Going Global

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German cockroaches are master travelers: These days, despite their name, they are literally everywhere – on every continent but Antarctica.

But because they lack a natural habitat, scientists have not been able to figure out where they actually came from.

Recently, however, researchers began tracking how the ubiquitous insect went global over a few millennia.

“The German cockroach can’t even fly,” evolutionary biologist Qian Tang, who led a new study on the bug, told National Geographic. “They hitchhike in human vessels around the world.”

First described by Swedish biologist Carl Linnaeus in 1767, the German cockroach, or Blattella germanica, is the most prevalent of roughly 4,600 cockroach species around the world.

Qian Tang and his colleagues probed the insect’s DNA, analyzing genome-wide markers for more than 280 cockroaches from 17 countries on six different continents.

Their findings showed that B. germanica evolved from the Asian cockroach (B. asahinai) some 2,100 years ago in what is now India and Myanmar.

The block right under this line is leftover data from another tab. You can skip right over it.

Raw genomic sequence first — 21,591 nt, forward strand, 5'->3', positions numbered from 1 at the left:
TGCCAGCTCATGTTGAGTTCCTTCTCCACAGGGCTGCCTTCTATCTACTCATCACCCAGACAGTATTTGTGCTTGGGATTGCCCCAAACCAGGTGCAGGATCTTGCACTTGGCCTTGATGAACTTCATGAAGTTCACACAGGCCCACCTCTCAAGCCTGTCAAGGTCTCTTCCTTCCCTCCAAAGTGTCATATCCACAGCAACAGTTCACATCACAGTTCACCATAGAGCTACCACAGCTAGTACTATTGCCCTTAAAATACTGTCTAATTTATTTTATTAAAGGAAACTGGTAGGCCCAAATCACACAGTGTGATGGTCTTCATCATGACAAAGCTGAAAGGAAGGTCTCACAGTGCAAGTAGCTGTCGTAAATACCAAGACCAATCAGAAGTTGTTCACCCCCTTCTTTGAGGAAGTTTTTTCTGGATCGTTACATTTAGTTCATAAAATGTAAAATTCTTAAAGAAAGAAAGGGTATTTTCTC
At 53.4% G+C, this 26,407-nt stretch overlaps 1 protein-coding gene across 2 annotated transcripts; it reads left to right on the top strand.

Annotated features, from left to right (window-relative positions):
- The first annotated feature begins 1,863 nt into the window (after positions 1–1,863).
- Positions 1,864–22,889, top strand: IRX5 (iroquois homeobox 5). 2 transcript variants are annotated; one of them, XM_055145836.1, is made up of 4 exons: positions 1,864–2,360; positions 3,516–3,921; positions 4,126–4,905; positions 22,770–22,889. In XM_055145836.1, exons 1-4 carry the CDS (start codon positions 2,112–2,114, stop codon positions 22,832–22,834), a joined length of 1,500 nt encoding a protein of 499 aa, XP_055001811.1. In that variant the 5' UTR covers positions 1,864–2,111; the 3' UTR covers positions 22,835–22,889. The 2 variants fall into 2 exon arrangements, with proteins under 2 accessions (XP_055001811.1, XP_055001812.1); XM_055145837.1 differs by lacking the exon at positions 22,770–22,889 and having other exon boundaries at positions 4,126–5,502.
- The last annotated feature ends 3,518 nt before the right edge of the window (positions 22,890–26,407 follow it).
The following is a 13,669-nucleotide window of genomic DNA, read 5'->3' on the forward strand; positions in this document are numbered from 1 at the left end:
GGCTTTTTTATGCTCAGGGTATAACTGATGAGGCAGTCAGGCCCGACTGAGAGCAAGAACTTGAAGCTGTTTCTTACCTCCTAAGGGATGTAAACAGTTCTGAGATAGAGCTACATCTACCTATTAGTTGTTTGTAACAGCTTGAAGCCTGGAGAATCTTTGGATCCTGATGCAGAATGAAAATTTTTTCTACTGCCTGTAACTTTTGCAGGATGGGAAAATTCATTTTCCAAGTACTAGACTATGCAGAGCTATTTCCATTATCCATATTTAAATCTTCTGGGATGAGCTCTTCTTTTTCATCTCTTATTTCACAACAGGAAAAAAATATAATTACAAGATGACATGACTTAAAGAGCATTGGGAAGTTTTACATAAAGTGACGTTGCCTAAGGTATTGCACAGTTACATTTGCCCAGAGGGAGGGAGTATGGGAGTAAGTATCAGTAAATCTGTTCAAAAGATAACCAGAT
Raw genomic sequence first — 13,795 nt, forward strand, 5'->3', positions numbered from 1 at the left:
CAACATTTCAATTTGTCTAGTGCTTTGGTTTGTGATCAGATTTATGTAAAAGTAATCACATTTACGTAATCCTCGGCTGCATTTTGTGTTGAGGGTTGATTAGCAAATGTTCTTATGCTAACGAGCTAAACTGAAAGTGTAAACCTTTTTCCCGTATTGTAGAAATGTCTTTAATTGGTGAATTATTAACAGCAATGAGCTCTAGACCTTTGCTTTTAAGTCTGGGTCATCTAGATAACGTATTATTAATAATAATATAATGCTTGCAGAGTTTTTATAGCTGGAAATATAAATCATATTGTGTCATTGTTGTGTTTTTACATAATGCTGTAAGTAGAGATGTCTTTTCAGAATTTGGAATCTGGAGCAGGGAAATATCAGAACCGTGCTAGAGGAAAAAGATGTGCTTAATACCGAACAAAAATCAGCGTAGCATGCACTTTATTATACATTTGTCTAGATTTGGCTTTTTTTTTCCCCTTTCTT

At some point, the German cockroaches moved in with humans, which later triggered their dispersal: They arrived in the Middle East more than a millennium ago via traders and military movements during the Islamic Ummayad and Abbasid caliphates.

They later hitchhiked their way to other parts of the world thanks to the exploration and trade routes that took place nearly 400 years ago.

The researchers explained that their dispersal wasn’t just a coincidence, but related to the bug’s uncanny ability to survive and adapt to any environment, which stems from their rapid reproductive rate that also allows them to produce new offspring with new traits, such as resistance to pesticides.

Co-author Chow-Yang Lee said that it’s doubtful that humans will get rid of them anytime soon, while expressing awe for the tough bugs: “If you ask me to name one species or organism that I respect the most, it’s probably the German cockroach.”

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